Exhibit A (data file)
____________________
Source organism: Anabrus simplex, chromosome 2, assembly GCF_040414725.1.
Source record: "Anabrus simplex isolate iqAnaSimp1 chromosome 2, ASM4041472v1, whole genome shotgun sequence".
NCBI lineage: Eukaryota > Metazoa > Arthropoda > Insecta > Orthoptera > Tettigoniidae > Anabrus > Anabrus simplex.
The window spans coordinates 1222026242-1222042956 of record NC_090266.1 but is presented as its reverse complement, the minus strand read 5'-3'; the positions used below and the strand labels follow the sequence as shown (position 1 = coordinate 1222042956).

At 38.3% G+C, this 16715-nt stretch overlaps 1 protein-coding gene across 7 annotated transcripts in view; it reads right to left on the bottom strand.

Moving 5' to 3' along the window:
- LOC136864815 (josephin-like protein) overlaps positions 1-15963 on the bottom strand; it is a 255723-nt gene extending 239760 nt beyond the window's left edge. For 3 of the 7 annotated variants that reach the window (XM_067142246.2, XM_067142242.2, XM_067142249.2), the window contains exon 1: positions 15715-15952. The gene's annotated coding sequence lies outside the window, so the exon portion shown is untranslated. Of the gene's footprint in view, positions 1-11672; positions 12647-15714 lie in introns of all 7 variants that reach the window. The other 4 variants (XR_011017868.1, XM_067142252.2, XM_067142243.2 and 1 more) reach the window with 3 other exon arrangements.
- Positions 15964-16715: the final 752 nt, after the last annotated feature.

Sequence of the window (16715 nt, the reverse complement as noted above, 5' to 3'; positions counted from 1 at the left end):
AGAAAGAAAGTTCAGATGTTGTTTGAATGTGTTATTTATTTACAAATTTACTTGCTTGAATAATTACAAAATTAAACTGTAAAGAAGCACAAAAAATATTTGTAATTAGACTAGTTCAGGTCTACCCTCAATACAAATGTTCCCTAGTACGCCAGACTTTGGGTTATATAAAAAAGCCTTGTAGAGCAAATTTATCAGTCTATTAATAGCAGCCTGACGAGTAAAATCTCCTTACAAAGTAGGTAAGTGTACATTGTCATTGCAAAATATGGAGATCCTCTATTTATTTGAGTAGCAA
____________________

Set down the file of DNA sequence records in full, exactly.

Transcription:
Source organism: Anabrus simplex, chromosome 2, assembly GCF_040414725.1.
Source record: "Anabrus simplex isolate iqAnaSimp1 chromosome 2, ASM4041472v1, whole genome shotgun sequence".
NCBI lineage: Eukaryota > Metazoa > Arthropoda > Insecta > Orthoptera > Tettigoniidae > Anabrus > Anabrus simplex.
The window spans coordinates 1222026242-1222042956 of record NC_090266.1 but is presented as its reverse complement, the minus strand read 5'-3'; the positions used below and the strand labels follow the sequence as shown (position 1 = coordinate 1222042956).

At 38.3% G+C, this 16715-nt stretch overlaps 1 protein-coding gene across 7 annotated transcripts in view; it reads right to left on the bottom strand.

Moving 5' to 3' along the window:
- LOC136864815 (josephin-like protein) overlaps positions 1-15963 on the bottom strand; it is a 255723-nt gene extending 239760 nt beyond the window's left edge. For 3 of the 7 annotated variants that reach the window (XM_067142246.2, XM_067142242.2, XM_067142249.2), the window contains exon 1: positions 15715-15952. The gene's annotated coding sequence lies outside the window, so the exon portion shown is untranslated. Of the gene's footprint in view, positions 1-11672; positions 12647-15714 lie in introns of all 7 variants that reach the window. The other 4 variants (XR_011017868.1, XM_067142252.2, XM_067142243.2 and 1 more) reach the window with 3 other exon arrangements.
- Positions 15964-16715: the final 752 nt, after the last annotated feature.

Sequence of the window (16715 nt, the reverse complement as noted above, 5' to 3'; positions counted from 1 at the left end):
AGAAAGAAAGTTCAGATGTTGTTTGAATGTGTTATTTATTTACAAATTTACTTGCTTGAATAATTACAAAATTAAACTGTAAAGAAGCACAAAAAATATTTGTAATTAGACTAGTTCAGGTCTACCCTCAATACAAATGTTCCCTAGTACGCCAGACTTTGGGTTATATAAAAAAGCCTTGTAGAGCAAATTTATCAGTCTATTAATAGCAGCCTGACGAGTAAAATCTCCTTACAAAGTAGGTAAGTGTACATTGTCATTGCAAAATATGGAGATCCTCTATTTATTTGAGTAGCAA